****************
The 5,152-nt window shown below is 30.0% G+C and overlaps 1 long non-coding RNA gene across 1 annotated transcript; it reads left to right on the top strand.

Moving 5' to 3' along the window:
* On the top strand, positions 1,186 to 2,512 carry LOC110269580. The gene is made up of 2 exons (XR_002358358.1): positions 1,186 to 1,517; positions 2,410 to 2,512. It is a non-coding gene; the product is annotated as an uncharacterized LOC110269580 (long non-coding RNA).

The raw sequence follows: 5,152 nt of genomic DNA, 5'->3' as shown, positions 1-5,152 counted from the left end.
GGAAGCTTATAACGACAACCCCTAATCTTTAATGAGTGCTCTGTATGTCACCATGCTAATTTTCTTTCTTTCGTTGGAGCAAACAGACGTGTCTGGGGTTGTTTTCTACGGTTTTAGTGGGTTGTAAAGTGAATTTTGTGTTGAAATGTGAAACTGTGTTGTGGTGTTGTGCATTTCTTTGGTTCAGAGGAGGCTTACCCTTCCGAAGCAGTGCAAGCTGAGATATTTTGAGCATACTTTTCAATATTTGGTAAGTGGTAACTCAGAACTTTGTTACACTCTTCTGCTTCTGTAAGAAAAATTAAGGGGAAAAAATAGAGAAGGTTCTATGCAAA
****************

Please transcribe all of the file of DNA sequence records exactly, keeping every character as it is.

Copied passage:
The 5,152-nt window shown below is 30.0% G+C and overlaps 1 long non-coding RNA gene across 1 annotated transcript; it reads left to right on the top strand.

Moving 5' to 3' along the window:
* On the top strand, positions 1,186 to 2,512 carry LOC110269580. The gene is made up of 2 exons (XR_002358358.1): positions 1,186 to 1,517; positions 2,410 to 2,512. It is a non-coding gene; the product is annotated as an uncharacterized LOC110269580 (long non-coding RNA).

The raw sequence follows: 5,152 nt of genomic DNA, 5'->3' as shown, positions 1-5,152 counted from the left end.
GGAAGCTTATAACGACAACCCCTAATCTTTAATGAGTGCTCTGTATGTCACCATGCTAATTTTCTTTCTTTCGTTGGAGCAAACAGACGTGTCTGGGGTTGTTTTCTACGGTTTTAGTGGGTTGTAAAGTGAATTTTGTGTTGAAATGTGAAACTGTGTTGTGGTGTTGTGCATTTCTTTGGTTCAGAGGAGGCTTACCCTTCCGAAGCAGTGCAAGCTGAGATATTTTGAGCATACTTTTCAATATTTGGTAAGTGGTAACTCAGAACTTTGTTACACTCTTCTGCTTCTGTAAGAAAAATTAAGGGGAAAAAATAGAGAAGGTTCTATGCAAA